Red is also the liturgical color for Reformation Sunday coming up on the 31st. Lots of red associations.




« Last Edit: October 28, 2022, 05:11:04 AM by Lady Liebe » Logged

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« Reply #6 on: October 28, 2022, 03:23:32 PM »

Thank you, bumber! Such a heartwarming video! I miss HM so much, but I have to say the present is surprisingly nice and the future might be bright.
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Mariola

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« Reply #7 on: October 28, 2022, 07:32:23 PM »

Wow, that IS a peculiar custom. I would never have guessed. Apparently Knox's trousers were red at St. Andrew's, however, because it's a red cushiony thing that bops graduates on the head there.

From The Guardian:

"The tradition at Edinburgh University is to tap the head of every graduate with a cap believed to be made from the seat of John Knox's breeches. John Knox was the renowned Calvinist, reformer and founder of the Presbyterian Church. The cap anoints the heads of 5,000 graduates a year and two years ago needed restoring. The restorers discovered a label inside, dated 1849. John Knox died in 1572, but the tradition continues. St Andrew's University also uses cloth claimed to be from a pair of Knox's trousers in its graduation ceremony".
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Eliza B

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« Reply #8 on: October 28, 2022, 08:19:52 PM »

Wow, that IS a peculiar custom. I would never have guessed. Apparently Knox's trousers were red at St. Andrew's, however, because it's a red cushiony thing that bops graduates on the head there.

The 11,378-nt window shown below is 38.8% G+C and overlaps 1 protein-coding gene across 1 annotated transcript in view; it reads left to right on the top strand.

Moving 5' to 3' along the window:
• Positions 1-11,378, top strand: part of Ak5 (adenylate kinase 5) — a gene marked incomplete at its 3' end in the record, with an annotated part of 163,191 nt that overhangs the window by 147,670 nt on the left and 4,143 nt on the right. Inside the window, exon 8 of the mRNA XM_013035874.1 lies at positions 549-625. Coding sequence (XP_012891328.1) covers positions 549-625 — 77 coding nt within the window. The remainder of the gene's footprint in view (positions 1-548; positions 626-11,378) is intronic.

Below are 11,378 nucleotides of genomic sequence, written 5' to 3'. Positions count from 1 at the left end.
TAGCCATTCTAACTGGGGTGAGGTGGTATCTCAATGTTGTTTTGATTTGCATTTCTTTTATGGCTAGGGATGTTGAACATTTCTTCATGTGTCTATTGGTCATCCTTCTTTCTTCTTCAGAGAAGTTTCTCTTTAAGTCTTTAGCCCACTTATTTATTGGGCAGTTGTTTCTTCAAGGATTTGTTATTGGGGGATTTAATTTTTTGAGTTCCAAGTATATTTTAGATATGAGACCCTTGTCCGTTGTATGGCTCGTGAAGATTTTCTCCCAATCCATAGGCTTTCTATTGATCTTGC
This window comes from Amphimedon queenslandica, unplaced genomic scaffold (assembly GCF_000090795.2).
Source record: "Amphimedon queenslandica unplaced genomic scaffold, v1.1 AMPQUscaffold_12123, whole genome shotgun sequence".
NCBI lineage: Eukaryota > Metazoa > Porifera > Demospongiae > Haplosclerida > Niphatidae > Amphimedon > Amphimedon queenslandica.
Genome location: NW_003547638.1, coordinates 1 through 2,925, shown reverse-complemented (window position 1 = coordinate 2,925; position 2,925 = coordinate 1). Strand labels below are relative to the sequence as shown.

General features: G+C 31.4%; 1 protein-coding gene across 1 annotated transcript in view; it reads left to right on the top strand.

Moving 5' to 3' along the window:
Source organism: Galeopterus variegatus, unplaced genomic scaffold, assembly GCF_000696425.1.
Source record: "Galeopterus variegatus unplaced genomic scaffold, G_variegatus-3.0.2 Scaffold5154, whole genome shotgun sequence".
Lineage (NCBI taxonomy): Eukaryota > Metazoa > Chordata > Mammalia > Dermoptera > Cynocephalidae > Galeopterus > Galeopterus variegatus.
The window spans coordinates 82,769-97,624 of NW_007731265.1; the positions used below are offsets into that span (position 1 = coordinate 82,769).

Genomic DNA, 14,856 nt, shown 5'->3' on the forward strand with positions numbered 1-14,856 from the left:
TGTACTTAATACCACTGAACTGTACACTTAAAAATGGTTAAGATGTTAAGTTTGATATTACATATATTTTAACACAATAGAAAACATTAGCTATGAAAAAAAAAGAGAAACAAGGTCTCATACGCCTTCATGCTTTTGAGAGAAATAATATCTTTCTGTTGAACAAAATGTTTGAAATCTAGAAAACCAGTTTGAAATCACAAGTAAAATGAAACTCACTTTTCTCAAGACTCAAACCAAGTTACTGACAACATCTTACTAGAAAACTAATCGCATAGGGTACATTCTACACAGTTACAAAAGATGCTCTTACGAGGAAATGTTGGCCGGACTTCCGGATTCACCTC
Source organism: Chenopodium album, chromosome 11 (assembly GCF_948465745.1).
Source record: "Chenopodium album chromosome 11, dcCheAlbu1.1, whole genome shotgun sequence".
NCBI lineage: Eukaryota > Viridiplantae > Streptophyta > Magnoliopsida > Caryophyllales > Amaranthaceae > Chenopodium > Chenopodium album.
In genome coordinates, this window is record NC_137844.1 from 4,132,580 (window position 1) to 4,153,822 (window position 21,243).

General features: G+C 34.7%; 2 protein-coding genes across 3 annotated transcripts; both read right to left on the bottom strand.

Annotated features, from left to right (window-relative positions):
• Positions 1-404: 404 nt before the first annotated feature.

From The Guardian:

"The tradition at Edinburgh University is to tap the head of every graduate with a cap believed to be made from the seat of John Knox's breeches. John Knox was the renowned Calvinist, reformer and founder of the Presbyterian Church. The cap anoints the heads of 5,000 graduates a year and two years ago needed restoring. The restorers discovered a label inside, dated 1849. John Knox died in 1572, but the tradition continues. St Andrew's University also uses cloth claimed to be from a pair of Knox's trousers in its graduation ceremony".

British upper class traditions tend to only make sense to me when I imagine them sitting in a room coming up with the rules after their 10am gin & tonic (light on tonic)
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bumbershoot

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« Reply #9 on: October 28, 2022, 10:04:25 PM »

Somehow I feel cheated. All I ever had was a black gown with a white collar and a mortarboard. These days it is often the custom for students to decorate the tops of the mortarboard and when a friend graduated from an art college, I made a wreath of white roses to go just below the flat part of the mortarboard. She looked pretty fabulous. But no bops on the head at an American college as far as I know.  I think at Mt. Holyoke, from which  Hillary Clinton graduated, there is some tradition with rolling hoops across the campus lawn. And another women's college in the US has a tradition of all the graduates carrying in a long daisy chain.